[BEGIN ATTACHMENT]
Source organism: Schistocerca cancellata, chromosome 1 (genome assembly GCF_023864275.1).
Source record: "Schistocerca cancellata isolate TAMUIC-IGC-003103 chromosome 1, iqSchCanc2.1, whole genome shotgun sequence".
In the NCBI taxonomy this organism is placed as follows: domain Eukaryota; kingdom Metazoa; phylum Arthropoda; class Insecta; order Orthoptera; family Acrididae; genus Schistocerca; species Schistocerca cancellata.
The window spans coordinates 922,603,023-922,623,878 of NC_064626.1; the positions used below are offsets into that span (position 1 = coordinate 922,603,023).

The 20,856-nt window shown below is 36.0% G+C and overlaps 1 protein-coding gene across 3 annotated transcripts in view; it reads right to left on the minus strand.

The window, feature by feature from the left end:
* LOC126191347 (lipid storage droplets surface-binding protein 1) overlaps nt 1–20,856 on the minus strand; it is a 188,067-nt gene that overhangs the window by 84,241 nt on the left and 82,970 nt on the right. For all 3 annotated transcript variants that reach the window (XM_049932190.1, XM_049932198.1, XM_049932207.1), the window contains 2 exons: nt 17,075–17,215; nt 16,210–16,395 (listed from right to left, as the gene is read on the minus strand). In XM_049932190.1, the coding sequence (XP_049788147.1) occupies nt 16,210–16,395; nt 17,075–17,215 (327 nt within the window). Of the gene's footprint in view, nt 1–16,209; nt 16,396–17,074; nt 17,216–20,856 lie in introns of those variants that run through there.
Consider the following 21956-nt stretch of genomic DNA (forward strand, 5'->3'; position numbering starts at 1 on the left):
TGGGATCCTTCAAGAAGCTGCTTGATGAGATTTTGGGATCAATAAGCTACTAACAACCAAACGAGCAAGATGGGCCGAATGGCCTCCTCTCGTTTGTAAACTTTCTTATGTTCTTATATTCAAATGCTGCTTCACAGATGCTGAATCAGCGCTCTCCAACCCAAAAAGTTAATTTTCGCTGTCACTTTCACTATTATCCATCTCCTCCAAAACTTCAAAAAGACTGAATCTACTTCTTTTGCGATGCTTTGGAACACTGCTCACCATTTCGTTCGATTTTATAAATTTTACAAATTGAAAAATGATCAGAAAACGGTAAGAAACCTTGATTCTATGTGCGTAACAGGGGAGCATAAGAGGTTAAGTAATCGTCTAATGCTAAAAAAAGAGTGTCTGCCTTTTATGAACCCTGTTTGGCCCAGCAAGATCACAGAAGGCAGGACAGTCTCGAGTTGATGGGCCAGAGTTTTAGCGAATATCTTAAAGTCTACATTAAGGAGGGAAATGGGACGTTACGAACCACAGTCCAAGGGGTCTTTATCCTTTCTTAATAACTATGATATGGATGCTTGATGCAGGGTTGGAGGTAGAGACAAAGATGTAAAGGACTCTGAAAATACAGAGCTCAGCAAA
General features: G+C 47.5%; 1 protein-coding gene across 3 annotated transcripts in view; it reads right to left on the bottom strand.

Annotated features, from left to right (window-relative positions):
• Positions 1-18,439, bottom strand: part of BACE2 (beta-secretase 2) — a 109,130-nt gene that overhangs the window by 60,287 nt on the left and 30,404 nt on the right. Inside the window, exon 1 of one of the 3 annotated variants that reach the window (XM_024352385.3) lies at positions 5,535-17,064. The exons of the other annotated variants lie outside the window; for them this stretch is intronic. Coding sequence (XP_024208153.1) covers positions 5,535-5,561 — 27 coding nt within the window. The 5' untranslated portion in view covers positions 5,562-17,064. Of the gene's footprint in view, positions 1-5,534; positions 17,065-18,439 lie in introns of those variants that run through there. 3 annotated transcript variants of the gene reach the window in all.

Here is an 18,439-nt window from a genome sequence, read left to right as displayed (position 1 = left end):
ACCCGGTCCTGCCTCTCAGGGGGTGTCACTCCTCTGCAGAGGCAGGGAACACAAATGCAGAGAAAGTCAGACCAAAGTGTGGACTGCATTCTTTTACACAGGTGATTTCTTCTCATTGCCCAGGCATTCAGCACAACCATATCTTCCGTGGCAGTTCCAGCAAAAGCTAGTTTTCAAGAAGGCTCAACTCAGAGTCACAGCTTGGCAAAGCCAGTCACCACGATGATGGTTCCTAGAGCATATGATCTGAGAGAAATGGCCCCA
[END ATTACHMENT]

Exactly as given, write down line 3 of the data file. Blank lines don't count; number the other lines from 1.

In the NCBI taxonomy this organism is placed as follows: domain Eukaryota; kingdom Metazoa; phylum Arthropoda; class Insecta; order Orthoptera; family Acrididae; genus Schistocerca; species Schistocerca cancellata.